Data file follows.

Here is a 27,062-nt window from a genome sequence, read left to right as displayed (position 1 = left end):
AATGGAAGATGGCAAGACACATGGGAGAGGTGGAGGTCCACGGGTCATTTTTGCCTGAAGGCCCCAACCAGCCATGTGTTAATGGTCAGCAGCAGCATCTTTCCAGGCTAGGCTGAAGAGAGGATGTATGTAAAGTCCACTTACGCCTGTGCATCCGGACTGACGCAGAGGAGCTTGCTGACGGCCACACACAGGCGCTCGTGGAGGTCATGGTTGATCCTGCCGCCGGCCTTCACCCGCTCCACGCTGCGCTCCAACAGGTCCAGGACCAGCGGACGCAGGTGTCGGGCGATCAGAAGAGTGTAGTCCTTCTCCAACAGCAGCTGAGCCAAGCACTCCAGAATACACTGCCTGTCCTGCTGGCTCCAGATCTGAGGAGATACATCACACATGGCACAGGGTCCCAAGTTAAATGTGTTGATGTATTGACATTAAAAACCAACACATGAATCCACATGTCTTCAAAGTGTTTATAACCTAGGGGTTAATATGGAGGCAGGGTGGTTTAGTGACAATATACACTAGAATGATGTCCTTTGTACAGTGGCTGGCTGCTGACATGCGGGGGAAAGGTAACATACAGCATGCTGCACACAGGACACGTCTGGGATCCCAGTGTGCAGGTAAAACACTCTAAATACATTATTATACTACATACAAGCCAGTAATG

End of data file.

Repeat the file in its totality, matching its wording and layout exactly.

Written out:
Here is a 27,062-nt window from a genome sequence, read left to right as displayed (position 1 = left end):
AATGGAAGATGGCAAGACACATGGGAGAGGTGGAGGTCCACGGGTCATTTTTGCCTGAAGGCCCCAACCAGCCATGTGTTAATGGTCAGCAGCAGCATCTTTCCAGGCTAGGCTGAAGAGAGGATGTATGTAAAGTCCACTTACGCCTGTGCATCCGGACTGACGCAGAGGAGCTTGCTGACGGCCACACACAGGCGCTCGTGGAGGTCATGGTTGATCCTGCCGCCGGCCTTCACCCGCTCCACGCTGCGCTCCAACAGGTCCAGGACCAGCGGACGCAGGTGTCGGGCGATCAGAAGAGTGTAGTCCTTCTCCAACAGCAGCTGAGCCAAGCACTCCAGAATACACTGCCTGTCCTGCTGGCTCCAGATCTGAGGAGATACATCACACATGGCACAGGGTCCCAAGTTAAATGTGTTGATGTATTGACATTAAAAACCAACACATGAATCCACATGTCTTCAAAGTGTTTATAACCTAGGGGTTAATATGGAGGCAGGGTGGTTTAGTGACAATATACACTAGAATGATGTCCTTTGTACAGTGGCTGGCTGCTGACATGCGGGGGAAAGGTAACATACAGCATGCTGCACACAGGACACGTCTGGGATCCCAGTGTGCAGGTAAAACACTCTAAATACATTATTATACTACATACAAGCCAGTAATG